The first-ever recommendations for the diagnosis and management of acute bacterial rhinosinusitis (ABRS) infections were published by the Infectious Diseases Society of America. Posted online at the end of March, they will appear in the April 15, 2012 issue of Clinical Infectious Diseases. Rhinosinusitis is the 5th leading indication for antimicrobial prescriptions by doctors in a practice. Due to a lack of existing clinical criteria to accurately differentiate bacterial from viral acute rhinosinusitis, excessive and inappropriate antibiotic prescriptions occur. Clinicians are forced to rely on clinical presentations to distinguish bacterial from viral rhinosinusitis. The new ABRS guidelines suggest that the infection is probably bacterial if any of the following are present: Persistent symptoms or signs of acute rhinosinusitis last for 10 days or more. Severe symptoms or signs of high fever (102°F) and purulent nasal discharge or facial pain lasting for at least 3-4 consecutive days at the beginning of an illness Worsening symptoms or signs characterized by new onset of fever, headache, or increase in nasal discharge following a typical viral upper respiratory infection that lasted 5-6 days and initially improved (“double-sickening”) First-line therapy: Once a clinical diagnosis of ABRS is established, it is recommended that empiric antimicrobial therapy be initiated immediately with amoxicillin-clavulanate (rather than amoxicillin alone) for both adults and children. High-dose (2 g orally twice daily or 90 mg/kg/day orally twice daily) amoxicillin-clavulanate is recommended for children and adults with ABRS from geographic regions with high endemic rates of invasive penicillin-nonsusceptible S. pneumoniae, those with severe infection, attendance at daycare, age <2 or >65 years, recent hospitalization, antibiotic use within the past month, or who...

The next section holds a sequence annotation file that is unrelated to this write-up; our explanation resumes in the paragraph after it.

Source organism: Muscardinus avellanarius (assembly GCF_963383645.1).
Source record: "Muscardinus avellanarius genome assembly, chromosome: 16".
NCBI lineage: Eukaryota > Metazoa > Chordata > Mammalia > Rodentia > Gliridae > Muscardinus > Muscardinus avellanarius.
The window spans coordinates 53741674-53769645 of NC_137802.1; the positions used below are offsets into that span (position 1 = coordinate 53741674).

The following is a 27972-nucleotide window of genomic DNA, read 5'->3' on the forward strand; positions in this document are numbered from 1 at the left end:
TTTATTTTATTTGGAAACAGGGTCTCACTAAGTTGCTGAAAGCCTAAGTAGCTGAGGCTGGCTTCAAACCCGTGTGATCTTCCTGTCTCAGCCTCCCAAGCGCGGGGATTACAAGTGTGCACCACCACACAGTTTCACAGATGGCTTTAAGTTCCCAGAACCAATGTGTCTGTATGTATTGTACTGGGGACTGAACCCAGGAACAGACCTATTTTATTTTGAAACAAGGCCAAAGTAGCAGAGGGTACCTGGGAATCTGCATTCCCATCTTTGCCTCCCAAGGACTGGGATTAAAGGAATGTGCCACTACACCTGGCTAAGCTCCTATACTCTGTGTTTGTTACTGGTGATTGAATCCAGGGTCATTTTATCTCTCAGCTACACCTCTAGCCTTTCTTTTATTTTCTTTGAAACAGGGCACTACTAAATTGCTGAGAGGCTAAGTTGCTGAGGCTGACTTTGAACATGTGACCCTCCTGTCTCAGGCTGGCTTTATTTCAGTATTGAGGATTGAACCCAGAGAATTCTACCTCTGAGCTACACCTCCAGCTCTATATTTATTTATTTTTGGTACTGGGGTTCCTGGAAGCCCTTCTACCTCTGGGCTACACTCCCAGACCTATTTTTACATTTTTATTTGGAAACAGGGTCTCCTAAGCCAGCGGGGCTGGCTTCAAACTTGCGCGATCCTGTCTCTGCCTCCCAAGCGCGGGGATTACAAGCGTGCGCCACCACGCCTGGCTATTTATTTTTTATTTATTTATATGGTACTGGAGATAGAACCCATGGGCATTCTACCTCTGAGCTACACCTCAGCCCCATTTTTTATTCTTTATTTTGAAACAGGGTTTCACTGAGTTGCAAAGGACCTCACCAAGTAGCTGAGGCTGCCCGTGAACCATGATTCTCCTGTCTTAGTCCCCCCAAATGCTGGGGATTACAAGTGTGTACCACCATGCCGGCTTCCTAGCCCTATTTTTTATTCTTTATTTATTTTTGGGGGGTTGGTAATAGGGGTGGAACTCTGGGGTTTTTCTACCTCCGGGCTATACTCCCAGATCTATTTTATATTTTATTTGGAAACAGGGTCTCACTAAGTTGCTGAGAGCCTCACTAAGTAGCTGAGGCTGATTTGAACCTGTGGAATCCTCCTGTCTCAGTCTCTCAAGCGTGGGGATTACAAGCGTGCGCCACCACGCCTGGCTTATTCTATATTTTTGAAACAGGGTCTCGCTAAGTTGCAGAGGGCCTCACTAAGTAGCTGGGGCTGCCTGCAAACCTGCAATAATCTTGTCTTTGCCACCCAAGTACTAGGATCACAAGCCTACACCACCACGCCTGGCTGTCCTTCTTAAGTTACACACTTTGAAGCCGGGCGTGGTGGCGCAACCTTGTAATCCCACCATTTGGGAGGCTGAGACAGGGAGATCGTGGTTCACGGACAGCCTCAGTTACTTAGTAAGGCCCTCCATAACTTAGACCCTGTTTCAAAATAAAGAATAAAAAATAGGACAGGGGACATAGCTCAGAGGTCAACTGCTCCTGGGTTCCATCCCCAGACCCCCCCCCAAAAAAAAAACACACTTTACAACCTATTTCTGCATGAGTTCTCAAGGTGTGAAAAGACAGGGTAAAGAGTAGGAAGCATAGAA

Assessing Options for Pneumonia Hospitalizations

Assessing Options for Pneumonia Hospitalizations

Community-acquired pneumonia (CAP) affects approximately 4 million patients in the United States each year. Around 20% of these patients are admitted to hospitals for treatment. In patients requiring inpatient treatment, overall mortality is approximately 12%. However, it can be much higher in CAP patients requiring admission to the ICU. When parenteral antimicrobials are required for the treatment of hospitalized patients, the mainstay of therapy for many years has included either a combination of a β-lactam antibiotic with a macrolide antibiotic, or the use of a respiratory fluoroquinolone alone. β-lactam antibiotics do not have antibacterial activity against the so-called “atypical bacteria,” including species of Mycoplasma, Chlamydia, andLegionella, which are important pathogens in CAP. Classes of antibiotics active against these atypical pathogens include macrolides, fluoroquinolones, and tetracyclines. Urgent Need of New Antimicrobial Agents Two important realities are beginning to impact the traditional recommendations for antimicrobial therapy in CAP. First, there is an urgent need for the development of new antimicrobial agents that are more active against resistant bacterial pathogens. Second, the rapid development of antimicrobial-resistant bacterial pathogens has compromised many of our existing antimicrobials. “Antimicrobial resistance continues to increase in a dramatic fashion.” While there are many reasons for the slowing of new antimicrobial discoveries and the rapid development of antimicrobial resistance, the major factors appear to be overuse and misuse of antibiotics in both man and animals and the inability of the pharmaceutical industry to realize significant financial return on investment from new antimicrobial development. This lack of new agents has been called one of the three greatest threats to human health by the Infectious Diseases Society of America (IDSA). Yet, antimicrobial...